Loughborough University
Leicestershire, UK
LE11 3TU
+44 (0)1509 222222
Loughborough University

Programme Specifications

Programme Specification

MSc Advanced Manufacturing Engineering and Management

Academic Year: 2013/14

This specification provides a concise summary of the main features of the programme and the learning outcomes that a typical student might reasonably be expected to achieve and demonstrate if full advantage is taken of the learning opportunities that are provided.

This specification applies to delivery of the programme in the Academic Year indicated above. Prospective students reviewing this information for a later year of study should be aware that these details are subject to change as outlined in our Terms and Conditions of Study.

This specification should be read in conjunction with:

  • Summary
  • Aims
  • Learning outcomes
  • Structure
  • Progression & weighting

Programme summary

Awarding body/institution Loughborough University
Teaching institution (if different)
Owning school/department Wolfson School of Mechanical and Manufacturing Engineering - pre-2016
Details of accreditation by a professional/statutory body


Final award MSc/ PGDip / PGCert
Programme title Advanced Manufacturing Engineering and Management
Programme code MMPT26 & MMPT27
Length of programme The programme is based at Loughborough and is normally of twelve months’ duration full-time, or over a period of not more than eight years if taken part-time. The maximum period of part-time study for a Diploma is 5 years or 3 years for a Certificate. The full-time programme comprises 120 credits of taught modules, and a 60 credit individual project. The part-time programme comprises 120 credits of taught modules and a 60 credit individual project.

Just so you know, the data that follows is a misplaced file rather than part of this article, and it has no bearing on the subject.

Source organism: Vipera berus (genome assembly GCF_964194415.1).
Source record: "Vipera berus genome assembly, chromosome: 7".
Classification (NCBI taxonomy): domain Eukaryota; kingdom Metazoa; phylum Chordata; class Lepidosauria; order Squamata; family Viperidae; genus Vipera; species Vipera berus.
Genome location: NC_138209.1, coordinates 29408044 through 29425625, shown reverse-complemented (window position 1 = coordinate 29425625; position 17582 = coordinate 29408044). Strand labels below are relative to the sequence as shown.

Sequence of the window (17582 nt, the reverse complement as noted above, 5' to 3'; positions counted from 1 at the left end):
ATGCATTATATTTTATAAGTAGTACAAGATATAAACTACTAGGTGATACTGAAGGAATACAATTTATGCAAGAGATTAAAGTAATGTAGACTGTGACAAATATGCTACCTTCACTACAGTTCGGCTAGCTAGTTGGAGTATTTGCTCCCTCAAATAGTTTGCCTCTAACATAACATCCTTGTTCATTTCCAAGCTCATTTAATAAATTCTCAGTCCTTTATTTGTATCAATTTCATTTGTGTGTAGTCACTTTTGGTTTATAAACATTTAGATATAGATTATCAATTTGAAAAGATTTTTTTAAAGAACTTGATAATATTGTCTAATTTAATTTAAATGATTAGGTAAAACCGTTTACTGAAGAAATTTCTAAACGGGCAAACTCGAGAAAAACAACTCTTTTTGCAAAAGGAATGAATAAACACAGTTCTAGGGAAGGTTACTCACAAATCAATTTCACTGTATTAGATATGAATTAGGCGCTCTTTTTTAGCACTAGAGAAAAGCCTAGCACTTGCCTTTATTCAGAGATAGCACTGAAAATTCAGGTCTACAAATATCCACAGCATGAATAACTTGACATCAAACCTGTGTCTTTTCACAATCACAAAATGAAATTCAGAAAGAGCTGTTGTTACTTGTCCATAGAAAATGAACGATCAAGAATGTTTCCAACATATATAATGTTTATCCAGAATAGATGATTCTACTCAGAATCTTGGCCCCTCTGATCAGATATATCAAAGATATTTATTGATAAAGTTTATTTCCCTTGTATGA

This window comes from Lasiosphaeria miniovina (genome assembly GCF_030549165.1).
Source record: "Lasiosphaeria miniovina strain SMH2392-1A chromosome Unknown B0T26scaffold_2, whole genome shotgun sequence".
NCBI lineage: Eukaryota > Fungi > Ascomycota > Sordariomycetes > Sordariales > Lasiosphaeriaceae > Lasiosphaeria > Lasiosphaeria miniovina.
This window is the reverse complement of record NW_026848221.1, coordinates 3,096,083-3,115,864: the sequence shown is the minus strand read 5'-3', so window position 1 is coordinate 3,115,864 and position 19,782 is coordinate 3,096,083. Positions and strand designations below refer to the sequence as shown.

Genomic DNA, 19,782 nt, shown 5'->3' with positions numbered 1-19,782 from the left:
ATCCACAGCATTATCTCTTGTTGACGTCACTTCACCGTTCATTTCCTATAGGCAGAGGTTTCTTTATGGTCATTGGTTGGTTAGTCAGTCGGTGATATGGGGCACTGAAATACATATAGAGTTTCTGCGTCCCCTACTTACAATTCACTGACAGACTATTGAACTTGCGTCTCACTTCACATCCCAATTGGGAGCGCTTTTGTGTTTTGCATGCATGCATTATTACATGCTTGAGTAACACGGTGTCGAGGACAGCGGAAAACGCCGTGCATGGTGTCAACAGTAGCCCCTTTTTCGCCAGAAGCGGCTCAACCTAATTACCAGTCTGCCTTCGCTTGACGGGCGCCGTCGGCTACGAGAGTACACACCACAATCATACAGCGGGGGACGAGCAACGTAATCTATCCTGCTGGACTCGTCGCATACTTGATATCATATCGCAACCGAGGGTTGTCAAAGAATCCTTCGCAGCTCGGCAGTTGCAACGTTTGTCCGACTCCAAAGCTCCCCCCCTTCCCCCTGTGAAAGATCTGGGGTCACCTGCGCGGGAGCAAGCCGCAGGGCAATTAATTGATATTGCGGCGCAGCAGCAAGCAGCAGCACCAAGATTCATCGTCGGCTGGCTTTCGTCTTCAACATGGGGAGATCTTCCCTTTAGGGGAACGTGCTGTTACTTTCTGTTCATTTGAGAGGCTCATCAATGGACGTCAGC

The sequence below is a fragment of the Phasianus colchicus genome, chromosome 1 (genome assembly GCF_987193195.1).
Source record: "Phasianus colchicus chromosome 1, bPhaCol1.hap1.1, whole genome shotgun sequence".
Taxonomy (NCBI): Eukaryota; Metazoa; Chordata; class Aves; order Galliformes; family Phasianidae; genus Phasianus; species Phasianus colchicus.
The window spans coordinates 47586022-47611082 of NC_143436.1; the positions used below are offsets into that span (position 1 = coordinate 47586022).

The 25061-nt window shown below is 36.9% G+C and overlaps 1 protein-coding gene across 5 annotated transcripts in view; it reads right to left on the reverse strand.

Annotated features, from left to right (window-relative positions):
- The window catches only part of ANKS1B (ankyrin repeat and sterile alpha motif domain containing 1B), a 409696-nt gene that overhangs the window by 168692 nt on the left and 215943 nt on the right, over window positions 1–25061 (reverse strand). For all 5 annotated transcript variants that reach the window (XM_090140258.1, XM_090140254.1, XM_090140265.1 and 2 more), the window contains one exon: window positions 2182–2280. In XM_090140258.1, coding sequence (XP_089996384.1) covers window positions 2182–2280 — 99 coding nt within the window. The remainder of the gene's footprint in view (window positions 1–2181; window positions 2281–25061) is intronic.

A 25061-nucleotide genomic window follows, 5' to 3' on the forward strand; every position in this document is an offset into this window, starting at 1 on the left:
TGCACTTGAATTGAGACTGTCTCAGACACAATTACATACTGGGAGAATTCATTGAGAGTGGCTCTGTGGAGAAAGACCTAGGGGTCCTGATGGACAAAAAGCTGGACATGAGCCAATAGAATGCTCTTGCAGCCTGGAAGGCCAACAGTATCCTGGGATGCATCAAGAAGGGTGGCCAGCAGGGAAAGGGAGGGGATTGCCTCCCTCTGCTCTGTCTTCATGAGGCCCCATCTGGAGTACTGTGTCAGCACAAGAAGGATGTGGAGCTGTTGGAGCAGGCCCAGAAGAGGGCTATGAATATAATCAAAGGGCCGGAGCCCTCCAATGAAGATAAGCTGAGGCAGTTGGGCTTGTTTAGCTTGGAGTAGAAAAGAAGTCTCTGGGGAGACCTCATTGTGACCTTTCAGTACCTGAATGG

UCAS code
Admissions criteria


Date at which the programme specification was published Sat, 10 Aug 2013 09:23:58 BST

1. Programme Aims

  • The aim of this programme is to provide post graduate education and experience in the field of manufacturing technologies and their management.
  • This is intended to provide the basis for effective careers as technologists and managers who can meet the challenges of rapidly changing global manufacturing industries


2. Relevant subject benchmark statements and other external and internal reference points used to inform programme outcomes:

Benchmark statements for Engineering.

Industry input to steer programme content and delivery has been through an Industrial Liaison Committee which meets annually.

3. Programme Learning Outcomes

3.1 Knowledge and Understanding

On successful completion of this programme, students should be able to demonstrate knowledge and understanding of:

  • The generic nature of design and the phases and activities within the overall design process.
  • The role of human mental processes in design.
  • The relationships between design manufacturing and commerce and the principles of new product development.
  • Management and business practices (including finance, design management and quality).
  • Basic company accounting.
  • Sustainable development, environmental legislation, resource conservation and design for the environment in a company context.
  • Design and programming of CNC machine tools.
  • Manufacturing system layouts.
  • Manufacturing control systems.
  • The organizational aspects of manufacturing systems
  • The modern global enterprise and its organisation.
  • The effect of national culture upon business performance.
  • IT infrastructure for global operation and the virtual enterprise.
  • The principles of Rapid Prototyping, Rapid Tooling, and Rapid Manufacture; their applications and limitations.
  • The role and limitations of integrated software support systems for product design.
  • The capabilities of Product Data Technology.
  • Lean and agile operations’ philosophies.
  • Six sigma systems.
  • Modern distribution systems.
  • Demand management.
  • Team management techniques and practices.
  • The role and limitations of integrated software support systems for product design
  • The influence of characteristic spatial- and time scales within manufacturing systems
  • The physics of manufacturing systems
  • Techniques appropriate for modeling the physics- and organizational aspects of manufacturing systems
  • Knowledge integration issues within manufacturing systems
  • Types of advanced automation systems, along with the relative merits of different systems and their lifecycle support.